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Complete genomes of two extinct New Zealand passerines show responses to climate fluctuations but no evidence for genomic erosion prior to extinction
Swedish Museum of Natural History, Department of Bioinformatics and Genetics.ORCID iD: 0000-0002-9179-8593
Swedish Museum of Natural History, Department of Bioinformatics and Genetics.
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2019 (English)In: Biology Letters, ISSN 1744-9561, E-ISSN 1744-957X, Vol. 15, no 9, article id 20190491Article in journal (Refereed) Published
Abstract [en]

Human intervention, pre-human climate change (or a combination of both), as well as genetic effects, contribute to species extinctions. While many species from oceanic islands have gone extinct due to direct human impacts, the effects of pre-human climate change and human settlement on the genomic diversity of insular species and the role that loss of genomic diversity played in their extinctions remains largely unexplored. To address this question, we sequenced whole genomes of two extinct New Zealand passerines, the huia (Heteralocha acutirostris) and South Island kokako (Callaeas cinereus). Both species showed similar demographic trajectories throughout the Pleistocene. However, the South Island kokako continued to decline after the last glaciation, while the huia experienced some recovery. Moreover, there was no indication of inbreeding resulting from recent mating among closely related individuals in either species. This latter result indicates that population fragmentation associated with forest clearing by Maori may not have been strong enough to lead to an increase in inbreeding and exposure to genomic erosion. While genomic erosion may not have directly contributed to their extinctions, further habitat fragmentation and the introduction of mammalian predators by Europeans may have been an important driver of extinction in huia and South Island kokako.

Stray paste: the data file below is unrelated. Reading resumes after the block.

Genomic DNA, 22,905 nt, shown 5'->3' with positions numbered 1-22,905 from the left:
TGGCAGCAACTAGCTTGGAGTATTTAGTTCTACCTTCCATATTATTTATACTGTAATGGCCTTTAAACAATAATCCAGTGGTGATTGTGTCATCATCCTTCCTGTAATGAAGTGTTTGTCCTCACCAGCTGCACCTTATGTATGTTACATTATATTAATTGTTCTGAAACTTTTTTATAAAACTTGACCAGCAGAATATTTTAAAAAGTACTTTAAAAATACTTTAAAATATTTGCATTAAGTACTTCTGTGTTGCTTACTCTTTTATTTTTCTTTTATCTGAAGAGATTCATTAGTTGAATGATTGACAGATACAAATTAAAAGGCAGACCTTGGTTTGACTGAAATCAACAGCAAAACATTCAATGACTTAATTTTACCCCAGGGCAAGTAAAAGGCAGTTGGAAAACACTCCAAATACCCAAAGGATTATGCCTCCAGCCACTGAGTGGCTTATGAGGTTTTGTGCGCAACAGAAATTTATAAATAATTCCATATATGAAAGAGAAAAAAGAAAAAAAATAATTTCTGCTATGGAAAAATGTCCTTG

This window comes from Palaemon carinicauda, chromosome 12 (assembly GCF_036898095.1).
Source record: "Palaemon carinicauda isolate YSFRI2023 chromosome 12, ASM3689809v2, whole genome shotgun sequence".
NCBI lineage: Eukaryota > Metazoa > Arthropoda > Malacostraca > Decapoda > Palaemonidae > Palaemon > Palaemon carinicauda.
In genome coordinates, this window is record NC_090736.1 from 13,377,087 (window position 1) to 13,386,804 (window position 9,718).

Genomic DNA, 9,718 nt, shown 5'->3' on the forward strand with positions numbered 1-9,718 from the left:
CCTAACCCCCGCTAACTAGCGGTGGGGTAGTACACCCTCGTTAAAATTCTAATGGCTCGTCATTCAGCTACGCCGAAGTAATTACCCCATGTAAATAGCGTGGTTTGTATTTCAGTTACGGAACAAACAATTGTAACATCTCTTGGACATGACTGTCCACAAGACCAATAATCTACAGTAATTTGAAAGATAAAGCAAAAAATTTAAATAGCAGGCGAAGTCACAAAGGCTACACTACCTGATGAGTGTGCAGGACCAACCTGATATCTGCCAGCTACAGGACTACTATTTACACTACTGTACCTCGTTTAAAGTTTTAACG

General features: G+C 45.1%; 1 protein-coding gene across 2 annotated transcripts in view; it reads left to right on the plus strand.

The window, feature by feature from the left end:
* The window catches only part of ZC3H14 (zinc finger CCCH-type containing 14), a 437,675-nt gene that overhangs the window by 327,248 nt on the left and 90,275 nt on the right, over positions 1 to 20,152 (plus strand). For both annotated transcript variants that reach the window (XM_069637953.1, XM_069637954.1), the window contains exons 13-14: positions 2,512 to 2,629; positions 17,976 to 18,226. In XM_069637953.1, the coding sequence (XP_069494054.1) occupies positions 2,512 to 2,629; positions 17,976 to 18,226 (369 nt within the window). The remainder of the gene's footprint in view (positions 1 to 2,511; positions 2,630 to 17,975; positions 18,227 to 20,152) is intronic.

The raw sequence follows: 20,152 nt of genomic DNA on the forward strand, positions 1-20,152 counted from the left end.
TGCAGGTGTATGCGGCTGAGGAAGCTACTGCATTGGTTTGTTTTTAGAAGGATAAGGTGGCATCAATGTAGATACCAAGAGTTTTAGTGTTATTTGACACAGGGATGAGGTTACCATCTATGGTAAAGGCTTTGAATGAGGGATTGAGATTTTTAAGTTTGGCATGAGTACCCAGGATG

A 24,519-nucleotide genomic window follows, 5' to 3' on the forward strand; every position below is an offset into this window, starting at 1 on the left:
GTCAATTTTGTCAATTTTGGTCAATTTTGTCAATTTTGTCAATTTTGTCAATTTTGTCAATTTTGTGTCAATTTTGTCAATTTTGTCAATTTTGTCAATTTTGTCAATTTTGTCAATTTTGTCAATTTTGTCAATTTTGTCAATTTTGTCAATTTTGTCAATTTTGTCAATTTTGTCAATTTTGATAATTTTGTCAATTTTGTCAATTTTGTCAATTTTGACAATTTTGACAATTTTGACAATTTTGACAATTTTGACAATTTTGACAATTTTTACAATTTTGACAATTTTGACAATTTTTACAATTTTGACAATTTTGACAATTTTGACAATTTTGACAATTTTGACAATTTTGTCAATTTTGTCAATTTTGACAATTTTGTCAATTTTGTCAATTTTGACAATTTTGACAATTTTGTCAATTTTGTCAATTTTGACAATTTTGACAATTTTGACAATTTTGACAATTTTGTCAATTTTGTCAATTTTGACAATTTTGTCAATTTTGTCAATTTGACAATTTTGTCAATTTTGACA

Place, publisher, year, edition, pages
2019. Vol. 15, no 9, article id 20190491
National Category
Natural Sciences
Research subject
Diversity of life
Identifiers
URN: urn:nbn:se:nrm:diva-3685DOI: 10.1098/rsbl.2019.0491ISI: 000488576000012PubMedID: 31480938OAI: oai:DiVA.org:nrm-3685DiVA, id: diva2:1381551
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Swedish Research Council Formas, 2015-676Available from: 2019-12-22 Created: 2019-12-22 Last updated: 2019-12-22

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Dussex, Nicolasvon Seth, JohannaKnapp, MichaelDalen, Love
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